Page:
Bellwether by Connie Willis
My rating: 4 of 5 stars
Fad researcher Sandra Foster just wants to know what caused women to start bobbing their hair in the 1920s - but what she gets is an aggressively incompetent assistant, a longer budget request form, and a chance meeting with a man who seems immune to every trend.
Sandra sees herself as the sane point in the turning world - even though her hobby is systematically checking out her favorite books so that the library won't get rid of them, and every moment of her day is spent analyzing pop culture. She struggles to understand why people are suddenly wearing duct tape armbands and rolling their eyes, and wishes that things like politeness and chocolate cheesecake would catch on.
Flip, Sandra's rude assistant, is possibly the most irritating character in literature (aside from Lydia Bennett), and she could be Ignatius J. Reilly's trainee When Flip's misdelivery of a package leads Sandra to the office of chaos researcher Bennett O'Reilly, Sandra doesn't realize that the chance meeting will lead her to borrow a flock of sheep just to keep the unconventional scientist around. This isn't even the craziest thing that happens in Bellwether.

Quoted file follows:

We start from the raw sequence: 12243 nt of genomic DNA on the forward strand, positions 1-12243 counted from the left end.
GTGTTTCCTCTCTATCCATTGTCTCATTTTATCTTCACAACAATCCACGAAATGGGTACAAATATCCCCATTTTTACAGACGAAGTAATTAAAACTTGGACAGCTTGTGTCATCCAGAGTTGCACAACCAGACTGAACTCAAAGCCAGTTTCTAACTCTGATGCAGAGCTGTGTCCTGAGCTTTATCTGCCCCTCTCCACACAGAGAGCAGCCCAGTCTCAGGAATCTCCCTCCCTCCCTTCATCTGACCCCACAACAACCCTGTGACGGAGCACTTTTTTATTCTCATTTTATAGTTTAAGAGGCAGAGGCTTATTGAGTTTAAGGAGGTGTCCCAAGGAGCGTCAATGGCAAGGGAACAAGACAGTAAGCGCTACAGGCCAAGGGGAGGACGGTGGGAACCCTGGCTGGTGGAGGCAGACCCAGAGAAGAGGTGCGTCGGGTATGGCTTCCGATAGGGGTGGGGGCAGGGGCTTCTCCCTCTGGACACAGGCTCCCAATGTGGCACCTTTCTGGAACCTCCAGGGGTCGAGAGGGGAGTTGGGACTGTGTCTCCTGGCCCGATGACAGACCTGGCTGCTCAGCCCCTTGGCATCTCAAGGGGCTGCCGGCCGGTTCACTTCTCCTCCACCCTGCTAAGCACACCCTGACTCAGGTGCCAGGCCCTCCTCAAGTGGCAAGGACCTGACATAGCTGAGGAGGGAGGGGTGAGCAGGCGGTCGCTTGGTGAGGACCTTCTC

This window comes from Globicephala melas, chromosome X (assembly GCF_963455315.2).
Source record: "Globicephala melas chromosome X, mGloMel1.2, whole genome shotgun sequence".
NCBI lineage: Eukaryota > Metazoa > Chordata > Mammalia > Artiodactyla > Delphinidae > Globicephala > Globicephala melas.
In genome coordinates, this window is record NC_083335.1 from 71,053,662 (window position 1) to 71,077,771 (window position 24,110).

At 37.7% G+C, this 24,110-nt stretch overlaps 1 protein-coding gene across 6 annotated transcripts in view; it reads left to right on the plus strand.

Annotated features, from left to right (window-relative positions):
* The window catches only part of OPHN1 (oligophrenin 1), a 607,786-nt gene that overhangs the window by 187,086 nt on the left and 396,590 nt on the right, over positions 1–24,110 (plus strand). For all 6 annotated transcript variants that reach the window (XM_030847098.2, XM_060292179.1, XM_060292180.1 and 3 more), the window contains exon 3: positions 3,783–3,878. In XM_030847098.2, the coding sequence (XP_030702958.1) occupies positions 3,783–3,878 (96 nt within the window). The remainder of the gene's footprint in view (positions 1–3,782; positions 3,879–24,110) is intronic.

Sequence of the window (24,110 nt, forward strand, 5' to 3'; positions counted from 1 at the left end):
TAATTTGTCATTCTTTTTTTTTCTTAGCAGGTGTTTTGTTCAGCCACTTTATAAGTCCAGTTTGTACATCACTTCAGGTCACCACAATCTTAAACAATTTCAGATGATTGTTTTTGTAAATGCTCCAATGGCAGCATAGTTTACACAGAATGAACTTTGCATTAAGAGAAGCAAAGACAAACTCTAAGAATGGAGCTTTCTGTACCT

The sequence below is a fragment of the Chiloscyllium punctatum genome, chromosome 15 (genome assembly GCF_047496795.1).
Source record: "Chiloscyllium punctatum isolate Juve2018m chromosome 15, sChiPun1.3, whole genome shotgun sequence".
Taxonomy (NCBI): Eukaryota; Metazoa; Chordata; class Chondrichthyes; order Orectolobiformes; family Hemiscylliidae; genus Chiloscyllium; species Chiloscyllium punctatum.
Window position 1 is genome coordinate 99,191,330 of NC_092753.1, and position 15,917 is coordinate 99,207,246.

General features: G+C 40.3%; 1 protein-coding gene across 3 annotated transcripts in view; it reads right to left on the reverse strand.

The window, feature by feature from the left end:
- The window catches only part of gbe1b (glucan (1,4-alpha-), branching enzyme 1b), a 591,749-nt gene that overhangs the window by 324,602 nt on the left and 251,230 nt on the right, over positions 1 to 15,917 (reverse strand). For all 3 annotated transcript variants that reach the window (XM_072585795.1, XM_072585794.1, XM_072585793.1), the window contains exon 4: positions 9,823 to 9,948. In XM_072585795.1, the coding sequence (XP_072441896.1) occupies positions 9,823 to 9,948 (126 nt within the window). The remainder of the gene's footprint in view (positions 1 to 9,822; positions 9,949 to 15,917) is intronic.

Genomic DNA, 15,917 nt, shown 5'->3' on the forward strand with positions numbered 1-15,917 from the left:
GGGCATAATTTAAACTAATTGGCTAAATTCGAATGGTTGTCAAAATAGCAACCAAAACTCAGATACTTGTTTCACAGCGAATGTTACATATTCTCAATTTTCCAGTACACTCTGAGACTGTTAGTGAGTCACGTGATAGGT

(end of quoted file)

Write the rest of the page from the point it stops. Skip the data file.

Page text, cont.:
Connie Willis has a way of writing that makes you feel as though you're inside a screwball comedy. The romance aspect here is slightly underplayed but charming (I could use more of Bennett). Sandra's company, HiTek, has a level of internal dysfunction to rival Office Space's TPS reports or the Feds' toilet paper memo in Snow Crash. Best of all, each chapter begins with fascinating tidbits about historical fads, from Hula Hoops to dancing mania to diorama wigs.
Bellwether is every bit as smart and funny as you expect a Connie Willis book to be, and the perfect way to start your summer reading.
Interested in the idea of complexity? Continue on with The Tipping Point by Malcolm Gladwell, The Drunkard's Walk: How Randomness Rules Our Lives by Leonard Mlodinow, or Antifragile: Things That Gain from Disorder by Nassim Nicholas Taleb.